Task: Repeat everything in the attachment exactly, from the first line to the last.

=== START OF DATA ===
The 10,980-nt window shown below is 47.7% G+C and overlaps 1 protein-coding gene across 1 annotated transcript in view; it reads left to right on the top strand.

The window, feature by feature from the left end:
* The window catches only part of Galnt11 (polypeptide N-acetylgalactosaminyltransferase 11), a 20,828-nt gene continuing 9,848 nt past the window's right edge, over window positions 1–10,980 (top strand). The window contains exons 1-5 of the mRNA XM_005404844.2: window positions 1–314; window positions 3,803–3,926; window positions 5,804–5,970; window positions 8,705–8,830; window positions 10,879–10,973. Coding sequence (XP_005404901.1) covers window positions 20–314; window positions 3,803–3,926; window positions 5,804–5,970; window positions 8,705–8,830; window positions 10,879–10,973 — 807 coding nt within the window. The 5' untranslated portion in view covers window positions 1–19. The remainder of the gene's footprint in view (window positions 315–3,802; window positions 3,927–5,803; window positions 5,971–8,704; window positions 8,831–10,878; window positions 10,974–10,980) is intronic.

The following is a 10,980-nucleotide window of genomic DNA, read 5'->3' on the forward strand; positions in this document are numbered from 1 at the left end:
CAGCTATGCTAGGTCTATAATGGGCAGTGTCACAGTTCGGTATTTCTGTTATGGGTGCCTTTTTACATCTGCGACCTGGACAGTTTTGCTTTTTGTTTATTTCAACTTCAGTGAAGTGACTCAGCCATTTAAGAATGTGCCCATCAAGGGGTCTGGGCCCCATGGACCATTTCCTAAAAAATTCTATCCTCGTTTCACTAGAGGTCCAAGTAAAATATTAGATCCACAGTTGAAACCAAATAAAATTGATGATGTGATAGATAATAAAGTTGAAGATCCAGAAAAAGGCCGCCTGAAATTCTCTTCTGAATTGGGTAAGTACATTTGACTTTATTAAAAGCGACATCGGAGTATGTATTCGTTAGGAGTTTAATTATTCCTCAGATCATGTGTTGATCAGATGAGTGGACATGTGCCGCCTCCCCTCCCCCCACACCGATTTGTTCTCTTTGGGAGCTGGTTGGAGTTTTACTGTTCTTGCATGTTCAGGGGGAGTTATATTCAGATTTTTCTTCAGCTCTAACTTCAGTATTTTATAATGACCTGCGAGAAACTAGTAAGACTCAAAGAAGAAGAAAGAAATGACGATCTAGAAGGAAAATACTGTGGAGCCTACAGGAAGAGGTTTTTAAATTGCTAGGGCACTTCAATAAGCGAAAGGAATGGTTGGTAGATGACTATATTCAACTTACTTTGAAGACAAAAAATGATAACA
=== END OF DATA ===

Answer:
The 10,980-nt window shown below is 47.7% G+C and overlaps 1 protein-coding gene across 1 annotated transcript in view; it reads left to right on the top strand.

The window, feature by feature from the left end:
* The window catches only part of Galnt11 (polypeptide N-acetylgalactosaminyltransferase 11), a 20,828-nt gene continuing 9,848 nt past the window's right edge, over window positions 1–10,980 (top strand). The window contains exons 1-5 of the mRNA XM_005404844.2: window positions 1–314; window positions 3,803–3,926; window positions 5,804–5,970; window positions 8,705–8,830; window positions 10,879–10,973. Coding sequence (XP_005404901.1) covers window positions 20–314; window positions 3,803–3,926; window positions 5,804–5,970; window positions 8,705–8,830; window positions 10,879–10,973 — 807 coding nt within the window. The 5' untranslated portion in view covers window positions 1–19. The remainder of the gene's footprint in view (window positions 315–3,802; window positions 3,927–5,803; window positions 5,971–8,704; window positions 8,831–10,878; window positions 10,974–10,980) is intronic.

The following is a 10,980-nucleotide window of genomic DNA, read 5'->3' on the forward strand; positions in this document are numbered from 1 at the left end:
CAGCTATGCTAGGTCTATAATGGGCAGTGTCACAGTTCGGTATTTCTGTTATGGGTGCCTTTTTACATCTGCGACCTGGACAGTTTTGCTTTTTGTTTATTTCAACTTCAGTGAAGTGACTCAGCCATTTAAGAATGTGCCCATCAAGGGGTCTGGGCCCCATGGACCATTTCCTAAAAAATTCTATCCTCGTTTCACTAGAGGTCCAAGTAAAATATTAGATCCACAGTTGAAACCAAATAAAATTGATGATGTGATAGATAATAAAGTTGAAGATCCAGAAAAAGGCCGCCTGAAATTCTCTTCTGAATTGGGTAAGTACATTTGACTTTATTAAAAGCGACATCGGAGTATGTATTCGTTAGGAGTTTAATTATTCCTCAGATCATGTGTTGATCAGATGAGTGGACATGTGCCGCCTCCCCTCCCCCCACACCGATTTGTTCTCTTTGGGAGCTGGTTGGAGTTTTACTGTTCTTGCATGTTCAGGGGGAGTTATATTCAGATTTTTCTTCAGCTCTAACTTCAGTATTTTATAATGACCTGCGAGAAACTAGTAAGACTCAAAGAAGAAGAAAGAAATGACGATCTAGAAGGAAAATACTGTGGAGCCTACAGGAAGAGGTTTTTAAATTGCTAGGGCACTTCAATAAGCGAAAGGAATGGTTGGTAGATGACTATATTCAACTTACTTTGAAGACAAAAAATGATAACA